Excellent answer, discussing many of the relevant issues and alternatives. +1 (once my votes refresh in an hour). Commented Mar 3, 2014 at 22:54
  • 1
    @Susan You are the BEST!!! Is it possible to follow your page or posts in this website? Commented Mar 3, 2014 at 23:01
  • Wow, thanks! :) You just made my day. In the menu up top, you can click on User and type my name into the box, then click on it when it comes up. I'm not very follow-worthy, though. But I appreciate it. Commented Mar 3, 2014 at 23:10
  • @AppalachianMath You could also just click on Susan's name where it appears at the end of her answer.
    – user867
    Commented Mar 4, 2014 at 3:36

You are/were right. Your friend who says "I would go to MIT someday" is wrong, unless there is some condition applied (or implied). For example, s?he might reasonably say, "I would go to the zoo someday if there were a bus that passed by it."

(Note that this is different from "I will go to the zoo someday if there is a bus that passes by it.")

But I would suggest this, which might help: The next time you hear someone say "would" in a context where it sounds odd to you, ask about it. The person will perhaps explain what s?he means and why it makes sense. After two or three such incidents you should have a more solid feeling for what is meant and when you can use "would".

  • @Drew, can you explain why you used would in I would suggest?
    – Colin Fine
    Commented Mar 3, 2014 at 22:43
  • Got it. I will thank you if you reply.I would very much thank you if your answer cleared up the question. Commented Mar 3, 2014 at 22:49
  • @ColinFine My understanding: the 'would' he makes bold is used to express willingness or preference. It can be replaced by 'would want to', 'would like to', or even 'would rather/sooner'. Commented Mar 3, 2014 at 22:59
  • 1
    @ColinFine: ;-) [If I were requested to provide my input] I would humbly suggest... Dunno, really -- I'm not a linguist. But that would be my guess: an implied if. There is some primeval, deontologically unsticky subjunctiveness swarming between my ears and behind my eyes, no doubt, that induces me to say such things.
    – Drew
    Commented Mar 3, 2014 at 23:01
  • I absolutely accept that Drew's use of "would" there is idiomatic. But to use it (and embolden it) immediately after explaining that "would" needs a conditional, is rather unhelpful, don't you think?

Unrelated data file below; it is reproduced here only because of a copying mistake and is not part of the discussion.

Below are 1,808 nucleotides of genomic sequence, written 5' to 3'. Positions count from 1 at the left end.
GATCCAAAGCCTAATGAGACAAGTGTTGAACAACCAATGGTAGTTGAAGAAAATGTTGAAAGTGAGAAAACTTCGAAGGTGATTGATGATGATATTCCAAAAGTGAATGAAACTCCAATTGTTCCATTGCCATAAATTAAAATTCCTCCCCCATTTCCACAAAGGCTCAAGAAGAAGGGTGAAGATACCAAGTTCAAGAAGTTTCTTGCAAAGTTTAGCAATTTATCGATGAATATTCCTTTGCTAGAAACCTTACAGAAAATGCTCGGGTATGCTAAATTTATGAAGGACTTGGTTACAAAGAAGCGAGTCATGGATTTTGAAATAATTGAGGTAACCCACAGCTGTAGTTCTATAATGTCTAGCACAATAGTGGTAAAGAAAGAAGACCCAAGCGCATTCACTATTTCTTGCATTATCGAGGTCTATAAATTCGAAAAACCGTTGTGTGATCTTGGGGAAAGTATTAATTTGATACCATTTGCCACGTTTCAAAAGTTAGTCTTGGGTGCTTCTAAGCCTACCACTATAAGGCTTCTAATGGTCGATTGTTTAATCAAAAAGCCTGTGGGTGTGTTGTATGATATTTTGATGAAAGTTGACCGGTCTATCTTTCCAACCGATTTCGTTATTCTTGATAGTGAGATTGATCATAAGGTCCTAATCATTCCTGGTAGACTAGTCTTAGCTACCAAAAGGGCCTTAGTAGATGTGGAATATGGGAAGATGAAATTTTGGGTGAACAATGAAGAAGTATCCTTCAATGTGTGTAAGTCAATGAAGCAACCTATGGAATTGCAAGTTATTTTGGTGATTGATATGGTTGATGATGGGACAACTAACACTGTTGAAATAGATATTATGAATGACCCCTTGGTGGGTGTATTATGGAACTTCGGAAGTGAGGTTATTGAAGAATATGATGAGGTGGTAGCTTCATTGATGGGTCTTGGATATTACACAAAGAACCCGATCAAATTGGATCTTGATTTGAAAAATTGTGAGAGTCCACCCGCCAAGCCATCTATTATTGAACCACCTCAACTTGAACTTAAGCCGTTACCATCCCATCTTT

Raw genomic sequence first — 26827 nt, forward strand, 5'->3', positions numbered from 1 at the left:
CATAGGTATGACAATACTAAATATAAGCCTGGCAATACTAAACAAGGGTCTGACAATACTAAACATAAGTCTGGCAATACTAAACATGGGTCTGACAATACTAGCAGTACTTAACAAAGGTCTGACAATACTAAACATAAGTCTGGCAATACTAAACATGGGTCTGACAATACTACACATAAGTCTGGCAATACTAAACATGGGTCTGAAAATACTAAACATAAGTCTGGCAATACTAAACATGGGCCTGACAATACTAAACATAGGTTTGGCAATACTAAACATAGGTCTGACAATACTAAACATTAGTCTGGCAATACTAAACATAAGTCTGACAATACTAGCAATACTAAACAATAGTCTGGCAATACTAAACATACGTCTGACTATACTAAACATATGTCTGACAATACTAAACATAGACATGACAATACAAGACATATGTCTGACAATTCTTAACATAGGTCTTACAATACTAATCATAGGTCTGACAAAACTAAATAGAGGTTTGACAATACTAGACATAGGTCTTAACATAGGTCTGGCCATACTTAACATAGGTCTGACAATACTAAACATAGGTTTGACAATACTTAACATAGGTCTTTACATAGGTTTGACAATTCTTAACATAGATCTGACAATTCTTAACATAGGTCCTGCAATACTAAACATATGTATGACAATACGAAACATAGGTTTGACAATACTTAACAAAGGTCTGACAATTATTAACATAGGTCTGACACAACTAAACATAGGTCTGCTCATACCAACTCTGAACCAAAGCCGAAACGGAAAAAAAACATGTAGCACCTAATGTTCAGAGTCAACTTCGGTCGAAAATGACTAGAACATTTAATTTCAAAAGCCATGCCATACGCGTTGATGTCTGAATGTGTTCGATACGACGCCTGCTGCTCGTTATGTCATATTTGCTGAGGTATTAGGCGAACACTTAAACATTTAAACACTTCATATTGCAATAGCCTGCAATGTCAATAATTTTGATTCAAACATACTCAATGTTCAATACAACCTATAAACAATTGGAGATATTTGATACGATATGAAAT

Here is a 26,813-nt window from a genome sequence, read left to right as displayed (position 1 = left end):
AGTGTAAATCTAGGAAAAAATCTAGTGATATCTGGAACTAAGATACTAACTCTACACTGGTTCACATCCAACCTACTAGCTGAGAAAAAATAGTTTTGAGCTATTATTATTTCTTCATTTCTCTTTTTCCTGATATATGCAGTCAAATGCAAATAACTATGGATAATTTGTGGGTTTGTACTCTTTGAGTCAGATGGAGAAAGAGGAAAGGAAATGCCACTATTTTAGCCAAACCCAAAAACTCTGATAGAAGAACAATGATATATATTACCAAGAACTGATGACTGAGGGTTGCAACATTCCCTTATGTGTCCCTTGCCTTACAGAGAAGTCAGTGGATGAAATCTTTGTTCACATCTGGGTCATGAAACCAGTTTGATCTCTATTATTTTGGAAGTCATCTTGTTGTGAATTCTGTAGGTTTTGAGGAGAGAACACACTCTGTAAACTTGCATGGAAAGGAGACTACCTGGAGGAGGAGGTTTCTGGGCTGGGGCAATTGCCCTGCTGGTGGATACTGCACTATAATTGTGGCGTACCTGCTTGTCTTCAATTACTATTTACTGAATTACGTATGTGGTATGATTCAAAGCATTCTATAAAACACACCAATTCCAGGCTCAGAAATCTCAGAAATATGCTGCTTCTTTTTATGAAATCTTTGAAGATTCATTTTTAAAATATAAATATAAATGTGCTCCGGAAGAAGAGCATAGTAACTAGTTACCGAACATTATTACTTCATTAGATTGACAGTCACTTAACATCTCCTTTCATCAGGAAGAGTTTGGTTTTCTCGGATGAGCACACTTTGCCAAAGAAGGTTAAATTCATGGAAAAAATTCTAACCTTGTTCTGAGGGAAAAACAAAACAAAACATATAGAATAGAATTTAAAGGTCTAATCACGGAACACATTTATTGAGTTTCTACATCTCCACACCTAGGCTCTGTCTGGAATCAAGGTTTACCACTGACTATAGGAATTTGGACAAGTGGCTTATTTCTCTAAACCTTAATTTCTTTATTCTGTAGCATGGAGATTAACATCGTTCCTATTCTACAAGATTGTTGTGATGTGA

– Colin Fine
    Commented Mar 4, 2014 at 18:40

Will is an auxiliary verb used to create a definite statement of intention. I will go to sleep.

Would is auxiliary verb used to create an indefinite statement of intention. I will go to sleep. I would go to sleep, if the music were not so loud.

Most dictionaries define a number contexts in which an indefinite statement of intention would be appropriate.

  • For will, did you mean it is used to create indefinite statement of intention? Commented Mar 3, 2014 at 22:04

My opinion in this regard is that, will is used in the case of surety and would is used in the case in which we are not sure, but future always not sure. But take it sure when we will 100% agree and when there is a chance of 50-50.

  • Only when used in the subjunctive. As the past tense of will, "surety" has nothing to do with it. "What did he say?" "He said that he would come."
    – deadrat
    Commented Jul 16, 2015 at 6:45

Your friends statement("I would go to MIT someday") was grammatically incorrect.

After doing little net surfing,I get some datas related to this. I think this might be helpful,

Will and would are both types of auxiliary verbs that are known as modal verbs.

Will is a definite statement, which means that you use it when you are certain that the future action is going to take place. --For example: ‘I will go and collect the mail in the morning’. will can be used to talk about quick decisions, promises, offers and a likely prediction.

Would is an English modal verb and has many different uses, which include: invitations, requests, asking permission, talking about preferences and making arrangements. --For example: ‘Would you like to come to the party on Saturday?’ is an invitation, ‘Would you be able to post this parcel for me?’ is a request.

Would is also used to talk about imaginary or unlikely situations. For example: ‘If I knew where he lived, I would visit him.

  • The definite statement is shall, with the modal (conditional or less definite) form being should. The statement of intent is will, with the modal form being would. Commented Jan 12, 2018 at 0:57